Rudyard Kipling wrote:

…what should they know of England who only England know?

from “The English Flag”

If we know only one thing, have only one opinion, see from only one point of view, how can we judge that? In class with my students I use a simple analogy to explain this point. I hold up my whiteboard marker pen: “Look at this fat pen. But how do I know to call it a fat pen if this is the only pen I’ve seen?” I take a regular biro from my pocket. “Ah, yes, that one was a fat pen.” Only when I have something to compare with can I make my evaluation. If I know only one thing, I can know nothing about it. What can I know of this pen, if this pen is the only pen I know?

So we can’t judge something without context; without comparison. We can’t evaluate our own view of the world without placing it in the context of other views. I can’t really know my own “place” until, with Eliot, I have explored others and returned. And, with Proust, my journey of discovery is an exploration not only of places, but of other points of view.

As a Geographer, then, as I set out to explore and discover (or, as we say nowadays, to “engage with”) the world around me, what is it exactly that I need to do? How do I do Total Geography? I’ll consider that in future “Total Geography” posts.

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Over the last few months I have been putting together some ideas about something that I have been calling, in my own mind, “Total Geography”.  It is an approach to Geography that I have been working on for a long time and I think it’s about time for it to start showing its face in public a little, if only informally,  before I throw it into the deep end of formal publication in a little while.

More than probably any other subject Geography is characterised, in fact nowadays it is actually defined, by its split personality. One of the first ideas with which 1st-year geography undergraduates have to grapple is the notion of Geography as a “plural and contested discipline”. Some students don’t even engage with “Geography” at all but slip at the start of their degrees into either a “Physical Geography” or a “Human Geography” route. These specialisms, and the sub-specialisms within them, are very important. I have spent decades describing myself as a Physical Geographer, a geomorphologist and a glaciologist. But for me it is beginning to seem, after nearly 40 years of consciously defining myself as a Geographer of one sort or another, that I am losing something important if I look at the world through a small fragment of the lens, rather than using the whole of the glass.  One of the strengths of the discipline is that it can take a wide view of the big picture, as well as focusing down on the little details when they become important. Increasingly I feel that it is the contextualising wide view that defines the spirit of Geography.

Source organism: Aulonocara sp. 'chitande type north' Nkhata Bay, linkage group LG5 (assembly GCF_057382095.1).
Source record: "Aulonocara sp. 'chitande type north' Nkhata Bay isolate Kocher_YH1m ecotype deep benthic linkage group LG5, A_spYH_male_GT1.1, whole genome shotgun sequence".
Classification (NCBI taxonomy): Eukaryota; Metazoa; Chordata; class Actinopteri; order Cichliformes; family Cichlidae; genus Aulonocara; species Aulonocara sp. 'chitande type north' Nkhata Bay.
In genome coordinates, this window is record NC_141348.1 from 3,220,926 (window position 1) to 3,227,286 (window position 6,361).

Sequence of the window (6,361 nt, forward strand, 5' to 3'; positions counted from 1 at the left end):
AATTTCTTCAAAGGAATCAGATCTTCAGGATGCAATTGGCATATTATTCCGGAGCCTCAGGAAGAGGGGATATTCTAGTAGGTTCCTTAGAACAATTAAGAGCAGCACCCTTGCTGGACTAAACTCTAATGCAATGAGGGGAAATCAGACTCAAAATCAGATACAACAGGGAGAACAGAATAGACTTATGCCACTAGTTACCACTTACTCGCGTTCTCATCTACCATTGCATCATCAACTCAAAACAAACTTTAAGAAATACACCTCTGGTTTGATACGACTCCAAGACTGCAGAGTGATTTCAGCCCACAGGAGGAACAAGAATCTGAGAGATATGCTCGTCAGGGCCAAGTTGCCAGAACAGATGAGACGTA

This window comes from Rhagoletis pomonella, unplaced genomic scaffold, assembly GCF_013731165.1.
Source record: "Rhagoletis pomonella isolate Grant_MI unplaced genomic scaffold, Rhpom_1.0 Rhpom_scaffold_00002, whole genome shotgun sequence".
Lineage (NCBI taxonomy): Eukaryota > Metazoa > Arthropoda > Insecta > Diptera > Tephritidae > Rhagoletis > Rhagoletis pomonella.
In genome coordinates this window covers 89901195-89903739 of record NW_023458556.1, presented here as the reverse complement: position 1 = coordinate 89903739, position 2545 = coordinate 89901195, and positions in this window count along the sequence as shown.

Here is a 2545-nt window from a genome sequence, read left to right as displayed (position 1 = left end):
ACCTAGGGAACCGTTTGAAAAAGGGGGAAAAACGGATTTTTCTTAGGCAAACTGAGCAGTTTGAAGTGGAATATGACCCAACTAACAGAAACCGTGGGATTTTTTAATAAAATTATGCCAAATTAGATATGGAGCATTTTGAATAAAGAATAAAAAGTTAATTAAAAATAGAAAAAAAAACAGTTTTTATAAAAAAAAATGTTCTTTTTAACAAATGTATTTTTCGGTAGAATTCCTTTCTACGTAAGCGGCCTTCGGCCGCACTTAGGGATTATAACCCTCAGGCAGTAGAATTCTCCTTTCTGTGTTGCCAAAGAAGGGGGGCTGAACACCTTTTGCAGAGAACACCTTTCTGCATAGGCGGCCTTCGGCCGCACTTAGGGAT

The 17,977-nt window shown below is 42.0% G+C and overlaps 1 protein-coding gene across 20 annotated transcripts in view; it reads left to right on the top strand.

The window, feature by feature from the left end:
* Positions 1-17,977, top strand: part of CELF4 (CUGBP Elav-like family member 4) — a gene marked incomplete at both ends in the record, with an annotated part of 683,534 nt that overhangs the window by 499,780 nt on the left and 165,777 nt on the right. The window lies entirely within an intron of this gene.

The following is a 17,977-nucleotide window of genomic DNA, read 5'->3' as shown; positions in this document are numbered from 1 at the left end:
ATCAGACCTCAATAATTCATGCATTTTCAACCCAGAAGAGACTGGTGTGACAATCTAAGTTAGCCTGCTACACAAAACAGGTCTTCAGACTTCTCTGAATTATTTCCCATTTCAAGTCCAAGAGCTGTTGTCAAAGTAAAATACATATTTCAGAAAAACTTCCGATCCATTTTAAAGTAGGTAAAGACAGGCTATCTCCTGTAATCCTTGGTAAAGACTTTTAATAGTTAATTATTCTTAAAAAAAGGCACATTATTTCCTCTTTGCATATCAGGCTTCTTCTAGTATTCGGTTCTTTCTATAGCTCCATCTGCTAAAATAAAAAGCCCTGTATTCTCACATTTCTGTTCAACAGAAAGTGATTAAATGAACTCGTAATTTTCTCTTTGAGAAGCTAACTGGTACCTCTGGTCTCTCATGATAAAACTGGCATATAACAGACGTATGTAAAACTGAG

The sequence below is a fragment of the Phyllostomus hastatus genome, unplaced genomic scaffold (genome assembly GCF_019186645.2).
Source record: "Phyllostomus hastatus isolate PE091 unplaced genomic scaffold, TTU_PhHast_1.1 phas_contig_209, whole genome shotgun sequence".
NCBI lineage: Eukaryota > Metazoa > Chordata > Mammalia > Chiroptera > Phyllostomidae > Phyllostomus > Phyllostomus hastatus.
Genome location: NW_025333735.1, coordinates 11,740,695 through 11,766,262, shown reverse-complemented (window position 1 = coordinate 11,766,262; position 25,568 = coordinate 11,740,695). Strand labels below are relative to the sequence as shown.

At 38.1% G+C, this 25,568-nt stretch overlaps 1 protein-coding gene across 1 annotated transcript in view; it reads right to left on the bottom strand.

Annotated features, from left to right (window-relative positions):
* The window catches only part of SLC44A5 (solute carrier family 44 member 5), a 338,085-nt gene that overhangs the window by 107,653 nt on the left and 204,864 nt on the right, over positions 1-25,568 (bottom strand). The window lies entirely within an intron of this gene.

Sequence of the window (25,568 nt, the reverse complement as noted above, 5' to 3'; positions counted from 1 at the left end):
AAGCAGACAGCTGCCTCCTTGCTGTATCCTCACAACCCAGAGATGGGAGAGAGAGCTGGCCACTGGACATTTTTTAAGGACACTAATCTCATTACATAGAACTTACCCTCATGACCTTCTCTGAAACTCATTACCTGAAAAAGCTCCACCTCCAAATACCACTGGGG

And so, over the last few years, I have started to look for ways of rediscovering this wide view. Geography is about engaging with the world around me; exploring details to understand aspects of the whole. But my training has led me slowly into deep lines of specialist exploration: trained me to drill into my view of the world like a microscope. I know an awful lot about a few grains of sand and a few ice crystals. There’s more to Geography than that. We need to remember to keep looking up and looking around. Essentially, what I have therefore been playing with, both in my own geographical practice (let’s not call it research) and in the work I have been doing with students (and let’s not call that teaching), is a way of seeing more when I look at the world. A way of taking a wider point of view as well as appreciating those important details.

“Total Geography” sounds a little grand, but it has stuck in my head so it is the term I will continue to use. I’ll elaborate upon it in future posts tagged with that label, and I will try to collate the posts on my website at http://www.petergknight.com/totalgeography